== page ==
Investigation of laser-induced choroidal neovascularization in the rat

Irina Semkova, Swaantje Peters, Gerhard Welsandt, Hanna Janicki, Jens Jordan, Ulrich Schraermeyer


PURPOSE: Choroidal neovascularization plays an important role in pathogenesis of age-related macular degeneration. Induction of neovascularization by laser photocoagulation in the rat fundus is an established animal model in which the effects of new therapeutic approaches are assessed. The purpose of this study was to compare different detection methods of laser-induced neovascularization in the rat.

METHODS: Laser spots were applied to the fundus of Long-Evans rats. Ten days after, four different methods were used to detect laser-induced neovascularization: (1) high-resolution angiography with fluorescein isothiocyanate-dextran, (2) immunohistochemical visualization of platelet endothelial cell adhesion molecule (PECAM)-1, (3) visualization of intravascular lumens by peroxidase perfusion in the living rat with subsequent histologic analysis, and (4) histochemical representation of alkaline phosphatase in endothelial cells.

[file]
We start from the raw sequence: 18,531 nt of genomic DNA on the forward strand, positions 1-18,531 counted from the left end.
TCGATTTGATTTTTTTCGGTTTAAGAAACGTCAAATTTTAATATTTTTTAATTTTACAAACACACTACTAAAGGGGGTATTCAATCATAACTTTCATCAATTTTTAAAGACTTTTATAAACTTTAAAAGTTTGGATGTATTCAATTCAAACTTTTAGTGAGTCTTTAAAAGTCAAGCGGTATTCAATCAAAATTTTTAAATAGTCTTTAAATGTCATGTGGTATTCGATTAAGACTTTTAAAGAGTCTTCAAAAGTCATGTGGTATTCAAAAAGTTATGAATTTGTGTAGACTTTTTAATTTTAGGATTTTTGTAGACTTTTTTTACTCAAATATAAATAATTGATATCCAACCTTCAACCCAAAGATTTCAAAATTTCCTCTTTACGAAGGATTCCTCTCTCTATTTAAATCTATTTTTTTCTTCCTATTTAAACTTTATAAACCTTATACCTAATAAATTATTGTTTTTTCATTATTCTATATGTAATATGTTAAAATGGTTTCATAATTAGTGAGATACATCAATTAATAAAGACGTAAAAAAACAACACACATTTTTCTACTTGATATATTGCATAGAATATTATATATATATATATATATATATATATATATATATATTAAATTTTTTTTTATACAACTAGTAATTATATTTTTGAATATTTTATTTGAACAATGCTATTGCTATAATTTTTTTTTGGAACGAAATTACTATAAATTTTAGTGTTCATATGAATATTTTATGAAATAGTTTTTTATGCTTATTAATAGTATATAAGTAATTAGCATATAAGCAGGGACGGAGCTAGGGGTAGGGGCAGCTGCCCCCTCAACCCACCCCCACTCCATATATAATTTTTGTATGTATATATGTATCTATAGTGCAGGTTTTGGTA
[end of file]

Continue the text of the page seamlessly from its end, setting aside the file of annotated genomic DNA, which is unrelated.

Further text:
RESULTS: At the rim of the laser scars vessel-forming endothelial cells with intravasal dextran and peroxidase were present. Cross-sections demonstrated that these vessels originated from the retina. The center of the scars contained homogenous endothelial cells of choroidal origin, which was confirmed by immunohistochemistry and electron microscopy. In laser-treated eyes without FITC-dextran perfusion, scars showed unspecific fluorescence, making differentiation from specific FITC-dextran-associated fluorescence difficult.

CONCLUSIONS: In the rat model of laser-induced neovascularization, newly developed endothelial cells originate from the retina and the choroid. Whereas ring-like surrounding vessels come from the retina, flat endothelial cells in deeper layers are of choroidal origin or may originate from circulating endothelial precursor cells. Dextran angiography has to be regarded critically for visualizing the choriocapillaris and CNV in laser scars. PECAM-1 immunohistochemistry is best for detection and quantification of neovascularization in laser scars.

Original languageEnglish
JournalInvestigative ophthalmology & visual science
Issue number12
Pages (from-to)5349-54
Number of pages6
Publication statusPublished - 2003
Externally publishedYes


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